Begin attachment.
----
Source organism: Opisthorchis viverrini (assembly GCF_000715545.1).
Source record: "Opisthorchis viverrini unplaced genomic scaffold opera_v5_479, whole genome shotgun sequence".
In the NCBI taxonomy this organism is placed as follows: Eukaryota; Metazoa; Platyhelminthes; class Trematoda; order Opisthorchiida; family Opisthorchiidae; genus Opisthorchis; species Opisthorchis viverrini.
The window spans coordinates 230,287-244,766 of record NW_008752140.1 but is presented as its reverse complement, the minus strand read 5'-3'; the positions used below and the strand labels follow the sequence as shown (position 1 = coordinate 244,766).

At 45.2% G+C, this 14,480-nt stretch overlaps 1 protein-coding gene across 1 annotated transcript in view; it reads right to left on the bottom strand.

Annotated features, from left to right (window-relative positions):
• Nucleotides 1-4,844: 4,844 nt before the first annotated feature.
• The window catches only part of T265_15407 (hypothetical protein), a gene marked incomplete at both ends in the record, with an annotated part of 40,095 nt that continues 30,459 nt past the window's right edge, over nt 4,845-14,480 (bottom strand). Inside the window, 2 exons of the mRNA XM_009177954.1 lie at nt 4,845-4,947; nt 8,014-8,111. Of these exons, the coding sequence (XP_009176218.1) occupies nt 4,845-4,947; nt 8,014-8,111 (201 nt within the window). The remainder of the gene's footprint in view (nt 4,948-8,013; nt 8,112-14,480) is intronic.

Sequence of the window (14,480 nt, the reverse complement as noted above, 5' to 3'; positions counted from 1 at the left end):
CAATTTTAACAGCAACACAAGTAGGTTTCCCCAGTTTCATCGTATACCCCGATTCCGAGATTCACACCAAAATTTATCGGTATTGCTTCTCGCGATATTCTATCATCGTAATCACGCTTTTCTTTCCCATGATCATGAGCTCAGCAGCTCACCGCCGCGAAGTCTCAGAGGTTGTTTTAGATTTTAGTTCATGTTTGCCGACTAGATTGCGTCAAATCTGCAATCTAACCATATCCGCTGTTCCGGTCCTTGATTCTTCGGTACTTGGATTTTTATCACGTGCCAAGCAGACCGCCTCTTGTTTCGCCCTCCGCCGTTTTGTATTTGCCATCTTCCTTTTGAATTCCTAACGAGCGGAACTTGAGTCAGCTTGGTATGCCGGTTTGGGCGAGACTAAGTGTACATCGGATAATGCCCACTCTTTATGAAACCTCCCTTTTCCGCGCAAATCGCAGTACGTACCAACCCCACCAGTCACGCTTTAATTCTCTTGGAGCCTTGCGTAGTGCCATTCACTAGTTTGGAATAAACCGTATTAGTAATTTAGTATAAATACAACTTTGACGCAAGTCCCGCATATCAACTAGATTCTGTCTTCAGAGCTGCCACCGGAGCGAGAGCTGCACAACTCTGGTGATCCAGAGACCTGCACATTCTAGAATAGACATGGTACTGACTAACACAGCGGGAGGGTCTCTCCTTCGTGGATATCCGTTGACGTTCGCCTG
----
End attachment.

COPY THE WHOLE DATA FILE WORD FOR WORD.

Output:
Source organism: Opisthorchis viverrini (assembly GCF_000715545.1).
Source record: "Opisthorchis viverrini unplaced genomic scaffold opera_v5_479, whole genome shotgun sequence".
In the NCBI taxonomy this organism is placed as follows: Eukaryota; Metazoa; Platyhelminthes; class Trematoda; order Opisthorchiida; family Opisthorchiidae; genus Opisthorchis; species Opisthorchis viverrini.
The window spans coordinates 230,287-244,766 of record NW_008752140.1 but is presented as its reverse complement, the minus strand read 5'-3'; the positions used below and the strand labels follow the sequence as shown (position 1 = coordinate 244,766).

At 45.2% G+C, this 14,480-nt stretch overlaps 1 protein-coding gene across 1 annotated transcript in view; it reads right to left on the bottom strand.

Annotated features, from left to right (window-relative positions):
• Nucleotides 1-4,844: 4,844 nt before the first annotated feature.
• The window catches only part of T265_15407 (hypothetical protein), a gene marked incomplete at both ends in the record, with an annotated part of 40,095 nt that continues 30,459 nt past the window's right edge, over nt 4,845-14,480 (bottom strand). Inside the window, 2 exons of the mRNA XM_009177954.1 lie at nt 4,845-4,947; nt 8,014-8,111. Of these exons, the coding sequence (XP_009176218.1) occupies nt 4,845-4,947; nt 8,014-8,111 (201 nt within the window). The remainder of the gene's footprint in view (nt 4,948-8,013; nt 8,112-14,480) is intronic.

Sequence of the window (14,480 nt, the reverse complement as noted above, 5' to 3'; positions counted from 1 at the left end):
CAATTTTAACAGCAACACAAGTAGGTTTCCCCAGTTTCATCGTATACCCCGATTCCGAGATTCACACCAAAATTTATCGGTATTGCTTCTCGCGATATTCTATCATCGTAATCACGCTTTTCTTTCCCATGATCATGAGCTCAGCAGCTCACCGCCGCGAAGTCTCAGAGGTTGTTTTAGATTTTAGTTCATGTTTGCCGACTAGATTGCGTCAAATCTGCAATCTAACCATATCCGCTGTTCCGGTCCTTGATTCTTCGGTACTTGGATTTTTATCACGTGCCAAGCAGACCGCCTCTTGTTTCGCCCTCCGCCGTTTTGTATTTGCCATCTTCCTTTTGAATTCCTAACGAGCGGAACTTGAGTCAGCTTGGTATGCCGGTTTGGGCGAGACTAAGTGTACATCGGATAATGCCCACTCTTTATGAAACCTCCCTTTTCCGCGCAAATCGCAGTACGTACCAACCCCACCAGTCACGCTTTAATTCTCTTGGAGCCTTGCGTAGTGCCATTCACTAGTTTGGAATAAACCGTATTAGTAATTTAGTATAAATACAACTTTGACGCAAGTCCCGCATATCAACTAGATTCTGTCTTCAGAGCTGCCACCGGAGCGAGAGCTGCACAACTCTGGTGATCCAGAGACCTGCACATTCTAGAATAGACATGGTACTGACTAACACAGCGGGAGGGTCTCTCCTTCGTGGATATCCGTTGACGTTCGCCTG